If you desire to change your withholding amounts, contact your employer and complete a new IRS Form W-4. Because the average 2017 tax year refund was $2,800, many individuals who plan to use the new higher standard deductions may choose to reduce withholding and increase monthly income.
Donor Reliance on Tax Exempt Status
In Rev. Proc. 2018-32; 2018-23 IRB 1 (16 May 2018), the Service updated and superseded four Revenue Procedures and published a comprehensive guide to enable taxpayers to rely on nonprofit exempt status.
The Service regularly issues determination letters on exempt status. Donors may rely on these determination letters to support their deductions under Sec. 170(c) and Sec. 170(b)(1)(A). Under Reg. 1.170A-9(f)(5)(ii), a donor may rely on a determination letter until it is publicly revoked by the Service. An exception applies if the donor is responsible for the loss of tax-exempt status or knows that such loss of status is imminent.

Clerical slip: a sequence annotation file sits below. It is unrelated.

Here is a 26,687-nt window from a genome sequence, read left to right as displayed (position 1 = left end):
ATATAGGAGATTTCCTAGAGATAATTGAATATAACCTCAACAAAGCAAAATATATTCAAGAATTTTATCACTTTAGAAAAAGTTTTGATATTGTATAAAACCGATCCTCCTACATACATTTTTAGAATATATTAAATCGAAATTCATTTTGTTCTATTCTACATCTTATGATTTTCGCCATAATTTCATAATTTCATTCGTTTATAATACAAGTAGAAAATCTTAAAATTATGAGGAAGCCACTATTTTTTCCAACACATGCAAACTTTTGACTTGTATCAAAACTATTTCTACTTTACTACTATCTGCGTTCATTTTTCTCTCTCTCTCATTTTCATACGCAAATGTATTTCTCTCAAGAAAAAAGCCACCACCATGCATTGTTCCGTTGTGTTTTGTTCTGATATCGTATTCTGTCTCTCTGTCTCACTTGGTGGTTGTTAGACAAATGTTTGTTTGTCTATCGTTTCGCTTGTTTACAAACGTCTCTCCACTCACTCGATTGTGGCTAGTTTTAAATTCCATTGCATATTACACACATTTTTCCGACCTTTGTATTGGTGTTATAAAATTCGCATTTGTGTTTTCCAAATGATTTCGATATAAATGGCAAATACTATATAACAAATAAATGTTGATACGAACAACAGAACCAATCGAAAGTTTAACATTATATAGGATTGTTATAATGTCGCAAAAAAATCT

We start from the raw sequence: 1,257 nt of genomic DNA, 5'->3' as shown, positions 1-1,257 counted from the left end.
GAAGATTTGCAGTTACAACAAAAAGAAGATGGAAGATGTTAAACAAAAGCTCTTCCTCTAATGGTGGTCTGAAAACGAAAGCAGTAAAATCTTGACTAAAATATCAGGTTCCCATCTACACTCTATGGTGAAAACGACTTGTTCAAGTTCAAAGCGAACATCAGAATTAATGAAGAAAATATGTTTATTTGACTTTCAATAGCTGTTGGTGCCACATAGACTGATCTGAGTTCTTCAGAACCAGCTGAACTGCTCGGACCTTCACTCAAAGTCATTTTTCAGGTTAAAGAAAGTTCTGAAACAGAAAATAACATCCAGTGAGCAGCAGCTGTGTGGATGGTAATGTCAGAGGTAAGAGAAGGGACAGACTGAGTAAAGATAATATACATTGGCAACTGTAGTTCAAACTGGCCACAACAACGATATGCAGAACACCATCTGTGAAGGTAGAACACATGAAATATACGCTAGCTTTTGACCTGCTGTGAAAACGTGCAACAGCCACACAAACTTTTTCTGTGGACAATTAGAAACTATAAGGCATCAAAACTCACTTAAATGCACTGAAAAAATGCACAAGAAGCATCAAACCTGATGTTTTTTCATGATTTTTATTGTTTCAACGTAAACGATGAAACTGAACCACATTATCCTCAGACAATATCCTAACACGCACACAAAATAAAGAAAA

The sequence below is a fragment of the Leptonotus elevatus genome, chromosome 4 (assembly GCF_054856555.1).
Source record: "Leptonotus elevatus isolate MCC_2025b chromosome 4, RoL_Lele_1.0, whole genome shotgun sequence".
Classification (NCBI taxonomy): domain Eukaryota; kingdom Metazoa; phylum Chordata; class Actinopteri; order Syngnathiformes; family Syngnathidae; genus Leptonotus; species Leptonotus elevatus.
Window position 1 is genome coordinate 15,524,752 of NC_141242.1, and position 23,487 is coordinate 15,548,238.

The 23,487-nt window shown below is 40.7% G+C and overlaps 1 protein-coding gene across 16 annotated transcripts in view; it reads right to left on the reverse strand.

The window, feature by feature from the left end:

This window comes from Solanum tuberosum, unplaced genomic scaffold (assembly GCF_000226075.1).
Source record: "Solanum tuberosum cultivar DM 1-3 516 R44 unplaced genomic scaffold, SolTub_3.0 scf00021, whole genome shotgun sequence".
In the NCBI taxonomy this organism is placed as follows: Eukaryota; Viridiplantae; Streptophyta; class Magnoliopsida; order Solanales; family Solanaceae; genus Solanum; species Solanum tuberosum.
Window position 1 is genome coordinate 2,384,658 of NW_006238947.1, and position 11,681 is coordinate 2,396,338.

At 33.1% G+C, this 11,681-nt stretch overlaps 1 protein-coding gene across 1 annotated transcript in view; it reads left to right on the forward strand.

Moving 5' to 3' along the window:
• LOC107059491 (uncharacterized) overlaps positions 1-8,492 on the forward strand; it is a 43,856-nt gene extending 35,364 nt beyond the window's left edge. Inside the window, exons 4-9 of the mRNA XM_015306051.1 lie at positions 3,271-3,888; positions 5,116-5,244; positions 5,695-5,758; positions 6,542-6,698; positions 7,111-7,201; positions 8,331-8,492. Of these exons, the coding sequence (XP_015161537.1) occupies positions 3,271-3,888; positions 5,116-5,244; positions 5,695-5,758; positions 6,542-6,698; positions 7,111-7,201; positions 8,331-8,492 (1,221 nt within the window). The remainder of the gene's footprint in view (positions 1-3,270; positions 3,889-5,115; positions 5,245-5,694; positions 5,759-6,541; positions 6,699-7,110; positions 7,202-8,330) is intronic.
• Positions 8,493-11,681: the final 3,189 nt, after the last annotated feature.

The primary donor reliance method in the future will be the www.IRS.gov “Exempt Organization Select Check” tool. This electronic tool replaces the printed IRS Pub. 78, which has been discontinued.
Another useful database is the “Automatic Revocation of Exemption List”. This displays organizations that failed to file IRS Form 990, Form 990-EZ or Form 990-N for three consecutive years.
A new database, “Tax Exempt Organization Search” (TEOS), enables users to view determination letters and Forms 990 filed after January 1, 2018. An addition to reports is a “deductibility code.” This code assists taxpayers in determining whether an organization is qualified under Sec. 509(a)(1), Sec. 509(a)(2) or a subparagraph of Sec. 170(b)(1)(A).
The deductibility code assists taxpayers in determining proper gift deduction limits. These deduction limits are substantially different for public charities and private foundations.
There is a safe harbor for donors who are not foundation managers. The safe harbor applies to gifts and grants if the donor provides 25% or less of the aggregate organization support for the prior four taxable years.